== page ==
IGN Review of Naruto: Clash of Ninja Revolution
When it comes to the Naruto franchise, we've never really been full-fledged fans. The characters have their charming moments, the action is there, but there's nothing that really hooks us as far as the series itself goes. More than that, we're fighting game fans, and it just so happens that when it comes to fighters, Naruto's Clash of Ninja series is one of the best out there for Nintendo (or specifically, Wii) fans to get their hands on. We've been promoting and playing Clash of Ninja since its beginning on GameCube, and one constant remains: The series rocks, and we score it accordingly.
Naruto: Clash of Ninja Revolution is - in nearly every possible way - an extension of the previous GameCube series. You're getting the same basic gameplay, some returning characters and levels, and even the basic controls remain entirely in tact in the franchise's move from Cube to Wii. As with any ever-evolving iteration, be it Soul Calibur, Street Fighter, or Clash of Ninja, each sequel is judged not only on the core fighting experience, but also on what new aspects it brings to the table. In an even broader look, it's about whether or not the franchise has taken a step forward, or a step backward. With Clash of Ninja Revolution, it's a step forward, even if it is relatively small.
What you're getting this time around in Clash of Ninja Revolution is the soul of the series, now accompanied by some basic Wii principles that make the transition between consoles a smooth one, without going as far as to change the overall gameplay at all. You can now take Wii-mote and nunchuk in hand, using basic waggle for light and heavy attacks, or do actions along with the super attacks to increase the hit combo. Other than that, it's the same traditional Clash of Ninja experience as it ever was. Now you're met with more characters, more levels, and more options.
As for the general presentation, not a ton has changed from Clash of Ninja 2 on GameCube. You've still got the option to play with up to four players, doing one-on-one battles, or two-on-two (or one-on-three) team bouts as well. Each player selects their fighter, enters the ring, and dukes it out. Added this year is also the ability to play through survival mode with two players, so you can actually do team survival and work in a more chaotic - but equally entertaining - style as before. Team that with in-level objects to hide, attack, and move around, as well as the ability to knock players from one section of a level to an all new area and you've got a solid bump up from CoN2 that builds slightly, but also stays very traditional. If you liked what you got with Clash of Ninja 2, you'll dig Revolution even more.
Aside from a larger roster and some basic changes though, the game remains pretty unchanged, which is both a good thing as well as a bad. You've got a few mini-games that make use of the Wii-mote in neat ways (some of which motion-based, while others use IR in a light gun styled challenge), and of course the ever-evolving story mode continues to follow the US lineage, which is also the reason for the addition of new characters.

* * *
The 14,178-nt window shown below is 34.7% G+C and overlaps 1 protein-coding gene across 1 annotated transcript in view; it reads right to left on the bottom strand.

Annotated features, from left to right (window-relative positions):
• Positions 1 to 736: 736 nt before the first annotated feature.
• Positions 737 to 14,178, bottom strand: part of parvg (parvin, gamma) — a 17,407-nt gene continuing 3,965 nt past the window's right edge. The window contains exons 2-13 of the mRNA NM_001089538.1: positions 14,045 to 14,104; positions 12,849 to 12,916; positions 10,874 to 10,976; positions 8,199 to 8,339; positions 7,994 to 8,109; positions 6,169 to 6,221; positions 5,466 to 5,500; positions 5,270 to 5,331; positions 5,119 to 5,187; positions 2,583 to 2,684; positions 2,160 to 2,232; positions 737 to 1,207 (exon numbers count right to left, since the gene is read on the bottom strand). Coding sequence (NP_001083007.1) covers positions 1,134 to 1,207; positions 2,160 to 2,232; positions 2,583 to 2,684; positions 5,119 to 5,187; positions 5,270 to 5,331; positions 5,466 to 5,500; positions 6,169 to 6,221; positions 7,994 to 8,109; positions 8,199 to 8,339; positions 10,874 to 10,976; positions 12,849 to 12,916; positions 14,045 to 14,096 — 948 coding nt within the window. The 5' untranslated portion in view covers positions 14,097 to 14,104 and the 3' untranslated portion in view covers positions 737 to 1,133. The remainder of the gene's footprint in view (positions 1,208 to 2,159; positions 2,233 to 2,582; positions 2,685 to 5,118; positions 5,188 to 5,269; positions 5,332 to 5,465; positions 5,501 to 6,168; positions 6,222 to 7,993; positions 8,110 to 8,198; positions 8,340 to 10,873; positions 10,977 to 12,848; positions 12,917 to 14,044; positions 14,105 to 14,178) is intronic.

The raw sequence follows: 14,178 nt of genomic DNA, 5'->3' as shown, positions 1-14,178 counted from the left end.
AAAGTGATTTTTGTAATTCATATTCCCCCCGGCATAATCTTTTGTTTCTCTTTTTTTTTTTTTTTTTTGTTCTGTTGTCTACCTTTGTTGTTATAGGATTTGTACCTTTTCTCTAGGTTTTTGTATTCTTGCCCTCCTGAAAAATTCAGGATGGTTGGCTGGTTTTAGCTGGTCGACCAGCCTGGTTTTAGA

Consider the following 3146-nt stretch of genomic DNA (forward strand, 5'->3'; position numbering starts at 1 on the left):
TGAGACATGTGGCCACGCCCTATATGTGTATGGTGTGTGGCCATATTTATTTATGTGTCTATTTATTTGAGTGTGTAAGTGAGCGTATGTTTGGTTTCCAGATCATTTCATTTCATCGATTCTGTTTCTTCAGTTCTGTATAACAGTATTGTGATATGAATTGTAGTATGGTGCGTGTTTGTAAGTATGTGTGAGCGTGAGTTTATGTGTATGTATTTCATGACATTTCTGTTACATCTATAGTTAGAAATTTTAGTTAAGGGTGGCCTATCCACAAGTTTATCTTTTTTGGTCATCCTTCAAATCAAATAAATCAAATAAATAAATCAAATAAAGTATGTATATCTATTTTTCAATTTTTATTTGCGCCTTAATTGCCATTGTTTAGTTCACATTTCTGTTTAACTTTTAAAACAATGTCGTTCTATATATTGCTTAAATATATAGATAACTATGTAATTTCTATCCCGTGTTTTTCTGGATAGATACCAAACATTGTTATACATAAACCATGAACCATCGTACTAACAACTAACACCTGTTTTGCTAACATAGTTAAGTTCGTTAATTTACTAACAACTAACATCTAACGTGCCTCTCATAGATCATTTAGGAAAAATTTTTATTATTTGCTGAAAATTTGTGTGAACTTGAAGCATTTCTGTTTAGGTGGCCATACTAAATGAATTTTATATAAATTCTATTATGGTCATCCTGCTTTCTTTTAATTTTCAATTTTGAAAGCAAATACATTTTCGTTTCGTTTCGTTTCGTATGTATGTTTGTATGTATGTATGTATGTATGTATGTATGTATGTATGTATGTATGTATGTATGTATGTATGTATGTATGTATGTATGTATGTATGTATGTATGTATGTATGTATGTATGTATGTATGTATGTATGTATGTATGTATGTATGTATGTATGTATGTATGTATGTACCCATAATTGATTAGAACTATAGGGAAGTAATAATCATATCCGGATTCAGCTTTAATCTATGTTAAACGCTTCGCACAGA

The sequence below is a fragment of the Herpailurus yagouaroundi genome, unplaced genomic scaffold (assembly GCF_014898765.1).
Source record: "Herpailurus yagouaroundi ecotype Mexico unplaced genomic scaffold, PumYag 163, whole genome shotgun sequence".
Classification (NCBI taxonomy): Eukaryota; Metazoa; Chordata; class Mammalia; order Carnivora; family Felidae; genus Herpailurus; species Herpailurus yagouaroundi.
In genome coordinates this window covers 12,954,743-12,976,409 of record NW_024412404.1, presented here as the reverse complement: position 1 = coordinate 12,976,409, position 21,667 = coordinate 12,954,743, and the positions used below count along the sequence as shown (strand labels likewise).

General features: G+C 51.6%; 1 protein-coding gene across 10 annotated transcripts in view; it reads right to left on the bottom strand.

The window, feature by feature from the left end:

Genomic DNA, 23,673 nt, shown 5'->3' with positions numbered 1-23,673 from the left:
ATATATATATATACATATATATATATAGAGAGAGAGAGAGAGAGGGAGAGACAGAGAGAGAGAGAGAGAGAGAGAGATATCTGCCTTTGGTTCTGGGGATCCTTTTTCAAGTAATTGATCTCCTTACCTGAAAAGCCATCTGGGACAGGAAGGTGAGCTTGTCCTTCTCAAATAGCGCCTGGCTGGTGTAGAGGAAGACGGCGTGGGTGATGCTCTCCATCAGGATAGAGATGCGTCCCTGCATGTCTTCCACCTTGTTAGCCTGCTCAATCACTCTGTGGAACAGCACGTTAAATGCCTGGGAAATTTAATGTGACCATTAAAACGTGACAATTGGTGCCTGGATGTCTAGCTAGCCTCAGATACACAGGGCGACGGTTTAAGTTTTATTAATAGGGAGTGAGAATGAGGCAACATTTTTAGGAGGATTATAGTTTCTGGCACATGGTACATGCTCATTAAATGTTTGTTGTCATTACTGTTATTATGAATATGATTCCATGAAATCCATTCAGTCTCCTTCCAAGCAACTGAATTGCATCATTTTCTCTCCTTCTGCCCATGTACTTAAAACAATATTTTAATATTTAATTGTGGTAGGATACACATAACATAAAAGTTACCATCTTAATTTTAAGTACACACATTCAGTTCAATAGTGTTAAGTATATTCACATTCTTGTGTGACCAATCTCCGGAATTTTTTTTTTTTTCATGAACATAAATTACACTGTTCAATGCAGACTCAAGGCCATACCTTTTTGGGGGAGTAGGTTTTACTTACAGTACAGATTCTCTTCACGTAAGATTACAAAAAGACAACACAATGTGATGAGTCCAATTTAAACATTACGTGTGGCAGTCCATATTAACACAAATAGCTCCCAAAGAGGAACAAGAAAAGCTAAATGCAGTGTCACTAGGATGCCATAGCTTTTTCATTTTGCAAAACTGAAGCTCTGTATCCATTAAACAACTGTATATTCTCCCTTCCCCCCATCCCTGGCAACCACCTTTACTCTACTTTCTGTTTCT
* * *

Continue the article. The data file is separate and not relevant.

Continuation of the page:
Speaking of characters, that's where the Clash of Ninja series has really evolved this time around. Without giving away too many specifics, Revolution adds a larger cast this year - which we've been featuring in our character reveal series every Tuesday and Thursday - and without hesitation we can say that every new character adds a deeper, unique touch to the game. Amongst the new fighters my hands-down favorite is Tenten, as she's absolutely brutally fast, and makes great use of shuriken attacks. Since each fighter also has alternative supers in the game, each of these new fighters of course embrace that design choice, so while Tenten's uber-attack deals a brutal amount of damage, she also has a jumping shuriken attack that can be pulled off at any time (assuming she has enough power) which is fast, brutal, and can be executed in a moment's notice.
As another awesome addition to the cast - ironically another that was just revealed yesterday - Temari is simply ruthless, using her giant fan to do semi-distance attacks while still remaining extremely fast. In previous Clash of Ninja games we needed to rely on characters like Sakura to act as our multi-hit, quick fighters. Now that the cast is evolving though, there are far more options to be had.
Control has also been added to in an extremely big way, particularly on the amount of customization that can be had. The Wii-mote/nunchuk controls are of course the encouraged style up play, but we had just as much fun using the Wii-mote on its side (NES style), the classic controller, or the GameCube controller; each of which are fully embraced with Clash of Ninja Revolution. It's a shame that the extra combo attacks couldn't be added to any more aside from the motion-based Wii-mote/nunchuk combo, but it only equates to a few hits here and there; nothing too critical.
On the audio/visual front, Revolution is a slight bump up from Clash of Ninja 2 on GameCube. 16:9 support is still lacking, which is a shame, but the effects animations have been improved upon, and the cinematic transitions between sections of arenas blends nicely with the core design. For importers, Clash of Ninja Revolution is a better overall title than its Japanese counterpart, due mainly in part by some optimization in shadowing and effects, so the game not only runs far smoother with four players on screen, but also retains the look you'd expect. The overall interface is due for an upgrade though, as there's no Wii-mote usage or large change at all from Clash of Ninja or Clash of Ninja 2. And with online playing a larger part in Wii's future, we'd expect more than just a few entertaining - but basic - mini-games in Revolution's future.
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